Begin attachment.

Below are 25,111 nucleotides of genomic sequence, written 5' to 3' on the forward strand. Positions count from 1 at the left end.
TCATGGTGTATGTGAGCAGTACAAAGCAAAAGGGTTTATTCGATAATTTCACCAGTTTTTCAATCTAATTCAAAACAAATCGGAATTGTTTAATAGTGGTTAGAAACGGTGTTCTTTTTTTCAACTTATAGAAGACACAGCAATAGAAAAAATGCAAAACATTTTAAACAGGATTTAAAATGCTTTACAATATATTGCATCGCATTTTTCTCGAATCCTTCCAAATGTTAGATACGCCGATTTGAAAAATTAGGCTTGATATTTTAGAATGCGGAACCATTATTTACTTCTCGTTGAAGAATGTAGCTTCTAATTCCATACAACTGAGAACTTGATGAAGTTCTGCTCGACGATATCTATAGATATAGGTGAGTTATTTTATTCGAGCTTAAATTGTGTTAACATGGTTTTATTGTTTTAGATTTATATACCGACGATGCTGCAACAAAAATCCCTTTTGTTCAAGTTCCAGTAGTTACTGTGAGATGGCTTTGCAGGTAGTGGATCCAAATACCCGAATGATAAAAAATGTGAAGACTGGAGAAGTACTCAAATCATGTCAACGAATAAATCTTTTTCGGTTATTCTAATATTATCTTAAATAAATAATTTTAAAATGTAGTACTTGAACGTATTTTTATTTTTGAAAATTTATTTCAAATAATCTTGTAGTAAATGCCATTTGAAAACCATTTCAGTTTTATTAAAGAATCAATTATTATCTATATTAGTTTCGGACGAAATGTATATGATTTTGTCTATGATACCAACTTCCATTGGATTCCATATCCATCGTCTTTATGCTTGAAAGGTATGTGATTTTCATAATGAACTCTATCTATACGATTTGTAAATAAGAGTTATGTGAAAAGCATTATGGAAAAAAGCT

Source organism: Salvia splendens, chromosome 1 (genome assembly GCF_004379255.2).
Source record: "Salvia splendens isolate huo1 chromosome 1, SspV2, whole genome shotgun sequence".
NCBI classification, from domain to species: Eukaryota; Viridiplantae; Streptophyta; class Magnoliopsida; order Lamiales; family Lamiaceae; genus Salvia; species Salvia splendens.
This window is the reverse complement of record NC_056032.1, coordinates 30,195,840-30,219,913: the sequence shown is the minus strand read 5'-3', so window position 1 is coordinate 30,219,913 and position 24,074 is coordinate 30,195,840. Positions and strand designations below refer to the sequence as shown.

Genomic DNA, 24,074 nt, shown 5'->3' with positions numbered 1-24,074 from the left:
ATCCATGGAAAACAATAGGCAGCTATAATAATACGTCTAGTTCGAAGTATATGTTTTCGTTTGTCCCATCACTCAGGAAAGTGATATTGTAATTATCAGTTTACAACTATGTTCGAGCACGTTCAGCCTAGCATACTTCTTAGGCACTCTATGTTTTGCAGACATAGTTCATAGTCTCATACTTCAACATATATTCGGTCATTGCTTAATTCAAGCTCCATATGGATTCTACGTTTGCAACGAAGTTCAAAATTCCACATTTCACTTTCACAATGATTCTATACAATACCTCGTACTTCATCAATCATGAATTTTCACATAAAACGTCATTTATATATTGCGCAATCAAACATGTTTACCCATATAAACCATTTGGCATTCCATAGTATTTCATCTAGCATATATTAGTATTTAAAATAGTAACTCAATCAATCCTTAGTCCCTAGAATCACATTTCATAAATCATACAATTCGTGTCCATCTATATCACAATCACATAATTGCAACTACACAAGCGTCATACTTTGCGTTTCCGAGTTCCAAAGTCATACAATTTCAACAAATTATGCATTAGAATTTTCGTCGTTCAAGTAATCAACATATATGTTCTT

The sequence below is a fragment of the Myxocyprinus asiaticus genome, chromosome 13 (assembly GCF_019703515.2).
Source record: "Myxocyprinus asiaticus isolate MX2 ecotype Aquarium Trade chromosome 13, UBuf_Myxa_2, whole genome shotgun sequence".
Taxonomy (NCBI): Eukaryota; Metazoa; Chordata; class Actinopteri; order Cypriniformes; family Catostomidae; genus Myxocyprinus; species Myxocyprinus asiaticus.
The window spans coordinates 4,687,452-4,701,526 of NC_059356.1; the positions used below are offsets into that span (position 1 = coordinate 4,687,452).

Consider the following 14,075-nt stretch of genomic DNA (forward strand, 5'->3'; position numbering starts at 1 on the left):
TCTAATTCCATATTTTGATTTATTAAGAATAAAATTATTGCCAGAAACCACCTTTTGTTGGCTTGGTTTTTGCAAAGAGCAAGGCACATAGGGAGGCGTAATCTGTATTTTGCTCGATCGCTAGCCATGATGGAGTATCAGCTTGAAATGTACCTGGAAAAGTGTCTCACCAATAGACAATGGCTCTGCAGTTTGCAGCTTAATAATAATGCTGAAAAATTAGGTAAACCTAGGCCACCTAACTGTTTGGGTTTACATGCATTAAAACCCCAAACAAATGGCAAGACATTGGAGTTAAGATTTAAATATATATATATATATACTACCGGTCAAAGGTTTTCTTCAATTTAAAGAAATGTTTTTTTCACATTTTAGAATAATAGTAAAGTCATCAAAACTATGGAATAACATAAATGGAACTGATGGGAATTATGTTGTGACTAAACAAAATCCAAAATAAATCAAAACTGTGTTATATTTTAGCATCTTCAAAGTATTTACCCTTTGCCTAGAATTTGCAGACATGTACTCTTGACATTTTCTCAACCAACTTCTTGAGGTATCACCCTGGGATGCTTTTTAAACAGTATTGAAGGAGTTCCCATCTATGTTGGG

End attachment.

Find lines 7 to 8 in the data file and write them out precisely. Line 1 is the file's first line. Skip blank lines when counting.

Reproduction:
Genomic DNA, 24,074 nt, shown 5'->3' with positions numbered 1-24,074 from the left:
ATCCATGGAAAACAATAGGCAGCTATAATAATACGTCTAGTTCGAAGTATATGTTTTCGTTTGTCCCATCACTCAGGAAAGTGATATTGTAATTATCAGTTTACAACTATGTTCGAGCACGTTCAGCCTAGCATACTTCTTAGGCACTCTATGTTTTGCAGACATAGTTCATAGTCTCATACTTCAACATATATTCGGTCATTGCTTAATTCAAGCTCCATATGGATTCTACGTTTGCAACGAAGTTCAAAATTCCACATTTCACTTTCACAATGATTCTATACAATACCTCGTACTTCATCAATCATGAATTTTCACATAAAACGTCATTTATATATTGCGCAATCAAACATGTTTACCCATATAAACCATTTGGCATTCCATAGTATTTCATCTAGCATATATTAGTATTTAAAATAGTAACTCAATCAATCCTTAGTCCCTAGAATCACATTTCATAAATCATACAATTCGTGTCCATCTATATCACAATCACATAATTGCAACTACACAAGCGTCATACTTTGCGTTTCCGAGTTCCAAAGTCATACAATTTCAACAAATTATGCATTAGAATTTTCGTCGTTCAAGTAATCAACATATATGTTCTT